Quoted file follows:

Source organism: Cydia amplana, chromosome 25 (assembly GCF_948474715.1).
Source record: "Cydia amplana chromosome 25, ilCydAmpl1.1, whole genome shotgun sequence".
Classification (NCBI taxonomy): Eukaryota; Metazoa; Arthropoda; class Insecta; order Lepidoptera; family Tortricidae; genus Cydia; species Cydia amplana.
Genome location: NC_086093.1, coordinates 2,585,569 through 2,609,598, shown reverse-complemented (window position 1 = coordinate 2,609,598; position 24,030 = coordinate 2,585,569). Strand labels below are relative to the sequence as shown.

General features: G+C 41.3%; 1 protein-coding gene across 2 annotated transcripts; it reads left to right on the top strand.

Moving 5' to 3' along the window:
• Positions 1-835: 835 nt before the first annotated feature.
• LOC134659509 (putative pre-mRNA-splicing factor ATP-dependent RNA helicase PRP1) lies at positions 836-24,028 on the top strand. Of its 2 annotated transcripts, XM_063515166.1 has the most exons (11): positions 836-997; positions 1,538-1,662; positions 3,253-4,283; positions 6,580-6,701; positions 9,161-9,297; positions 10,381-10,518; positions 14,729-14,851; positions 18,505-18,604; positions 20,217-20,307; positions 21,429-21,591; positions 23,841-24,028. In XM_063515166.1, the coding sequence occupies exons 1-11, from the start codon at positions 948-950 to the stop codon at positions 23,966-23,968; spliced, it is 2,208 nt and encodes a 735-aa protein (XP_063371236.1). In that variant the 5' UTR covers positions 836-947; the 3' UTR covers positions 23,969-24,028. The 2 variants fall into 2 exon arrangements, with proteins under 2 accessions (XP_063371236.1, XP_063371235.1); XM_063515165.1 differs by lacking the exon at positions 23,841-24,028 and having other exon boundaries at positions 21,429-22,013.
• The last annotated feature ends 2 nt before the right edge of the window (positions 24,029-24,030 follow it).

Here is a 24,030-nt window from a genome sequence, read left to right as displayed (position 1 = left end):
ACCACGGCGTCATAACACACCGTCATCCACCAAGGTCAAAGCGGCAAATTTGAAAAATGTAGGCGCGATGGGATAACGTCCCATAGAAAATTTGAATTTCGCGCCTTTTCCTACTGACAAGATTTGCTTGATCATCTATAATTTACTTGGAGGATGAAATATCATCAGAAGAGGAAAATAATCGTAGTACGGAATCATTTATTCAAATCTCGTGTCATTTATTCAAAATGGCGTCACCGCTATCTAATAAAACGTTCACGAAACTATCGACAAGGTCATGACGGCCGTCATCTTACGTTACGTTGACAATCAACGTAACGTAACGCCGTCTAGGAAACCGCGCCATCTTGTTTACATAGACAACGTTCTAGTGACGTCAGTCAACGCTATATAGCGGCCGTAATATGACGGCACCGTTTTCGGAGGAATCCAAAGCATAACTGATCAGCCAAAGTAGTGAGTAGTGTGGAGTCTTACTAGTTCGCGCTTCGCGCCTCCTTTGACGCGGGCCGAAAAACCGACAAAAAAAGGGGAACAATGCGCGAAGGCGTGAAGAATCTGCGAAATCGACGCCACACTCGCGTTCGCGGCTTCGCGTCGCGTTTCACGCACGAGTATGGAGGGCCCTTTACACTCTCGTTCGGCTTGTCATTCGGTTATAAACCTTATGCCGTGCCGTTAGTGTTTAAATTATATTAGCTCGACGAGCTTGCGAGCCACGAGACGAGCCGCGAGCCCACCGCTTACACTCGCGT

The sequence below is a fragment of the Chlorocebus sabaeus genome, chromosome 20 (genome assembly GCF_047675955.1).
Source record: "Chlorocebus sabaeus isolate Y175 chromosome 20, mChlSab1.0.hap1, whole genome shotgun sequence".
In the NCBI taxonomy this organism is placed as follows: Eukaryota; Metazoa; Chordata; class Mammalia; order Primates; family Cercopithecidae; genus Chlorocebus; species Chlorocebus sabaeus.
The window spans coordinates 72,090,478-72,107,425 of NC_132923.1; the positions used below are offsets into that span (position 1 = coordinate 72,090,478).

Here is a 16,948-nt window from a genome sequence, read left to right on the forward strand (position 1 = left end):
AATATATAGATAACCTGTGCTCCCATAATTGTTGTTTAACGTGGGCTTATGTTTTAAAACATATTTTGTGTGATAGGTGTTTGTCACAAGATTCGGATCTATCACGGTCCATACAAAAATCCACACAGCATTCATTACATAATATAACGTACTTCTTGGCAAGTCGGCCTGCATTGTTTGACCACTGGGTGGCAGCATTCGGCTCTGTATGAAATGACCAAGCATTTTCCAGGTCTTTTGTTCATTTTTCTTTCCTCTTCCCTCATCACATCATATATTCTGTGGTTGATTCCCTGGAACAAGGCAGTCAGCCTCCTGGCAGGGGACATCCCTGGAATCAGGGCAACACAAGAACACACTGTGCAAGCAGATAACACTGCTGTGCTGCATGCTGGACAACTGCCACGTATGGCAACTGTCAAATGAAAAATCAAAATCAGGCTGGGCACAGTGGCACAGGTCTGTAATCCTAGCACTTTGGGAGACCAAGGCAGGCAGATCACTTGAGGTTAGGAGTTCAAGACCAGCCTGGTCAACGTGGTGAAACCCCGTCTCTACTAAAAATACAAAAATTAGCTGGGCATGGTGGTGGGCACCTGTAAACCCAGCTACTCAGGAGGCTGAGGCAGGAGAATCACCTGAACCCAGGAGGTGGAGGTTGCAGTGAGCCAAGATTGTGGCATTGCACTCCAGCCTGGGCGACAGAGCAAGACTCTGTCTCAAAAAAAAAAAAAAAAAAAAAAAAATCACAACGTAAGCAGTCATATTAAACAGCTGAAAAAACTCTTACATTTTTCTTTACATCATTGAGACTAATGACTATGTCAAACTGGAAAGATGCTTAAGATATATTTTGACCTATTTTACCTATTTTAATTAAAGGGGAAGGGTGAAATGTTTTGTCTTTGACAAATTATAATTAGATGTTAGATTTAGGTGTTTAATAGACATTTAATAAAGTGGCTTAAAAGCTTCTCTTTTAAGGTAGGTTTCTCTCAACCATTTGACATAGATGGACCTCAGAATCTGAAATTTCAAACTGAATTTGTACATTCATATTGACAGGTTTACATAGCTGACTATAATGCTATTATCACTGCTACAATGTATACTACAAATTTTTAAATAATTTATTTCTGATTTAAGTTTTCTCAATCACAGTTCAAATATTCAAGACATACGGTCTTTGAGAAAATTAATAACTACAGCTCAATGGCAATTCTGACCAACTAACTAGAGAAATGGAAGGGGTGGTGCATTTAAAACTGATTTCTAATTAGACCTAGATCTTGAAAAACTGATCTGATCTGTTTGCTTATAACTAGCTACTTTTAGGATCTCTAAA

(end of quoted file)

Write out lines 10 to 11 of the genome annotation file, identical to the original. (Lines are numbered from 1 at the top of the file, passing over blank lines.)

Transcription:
Here is a 24,030-nt window from a genome sequence, read left to right as displayed (position 1 = left end):
ACCACGGCGTCATAACACACCGTCATCCACCAAGGTCAAAGCGGCAAATTTGAAAAATGTAGGCGCGATGGGATAACGTCCCATAGAAAATTTGAATTTCGCGCCTTTTCCTACTGACAAGATTTGCTTGATCATCTATAATTTACTTGGAGGATGAAATATCATCAGAAGAGGAAAATAATCGTAGTACGGAATCATTTATTCAAATCTCGTGTCATTTATTCAAAATGGCGTCACCGCTATCTAATAAAACGTTCACGAAACTATCGACAAGGTCATGACGGCCGTCATCTTACGTTACGTTGACAATCAACGTAACGTAACGCCGTCTAGGAAACCGCGCCATCTTGTTTACATAGACAACGTTCTAGTGACGTCAGTCAACGCTATATAGCGGCCGTAATATGACGGCACCGTTTTCGGAGGAATCCAAAGCATAACTGATCAGCCAAAGTAGTGAGTAGTGTGGAGTCTTACTAGTTCGCGCTTCGCGCCTCCTTTGACGCGGGCCGAAAAACCGACAAAAAAAGGGGAACAATGCGCGAAGGCGTGAAGAATCTGCGAAATCGACGCCACACTCGCGTTCGCGGCTTCGCGTCGCGTTTCACGCACGAGTATGGAGGGCCCTTTACACTCTCGTTCGGCTTGTCATTCGGTTATAAACCTTATGCCGTGCCGTTAGTGTTTAAATTATATTAGCTCGACGAGCTTGCGAGCCACGAGACGAGCCGCGAGCCCACCGCTTACACTCGCGT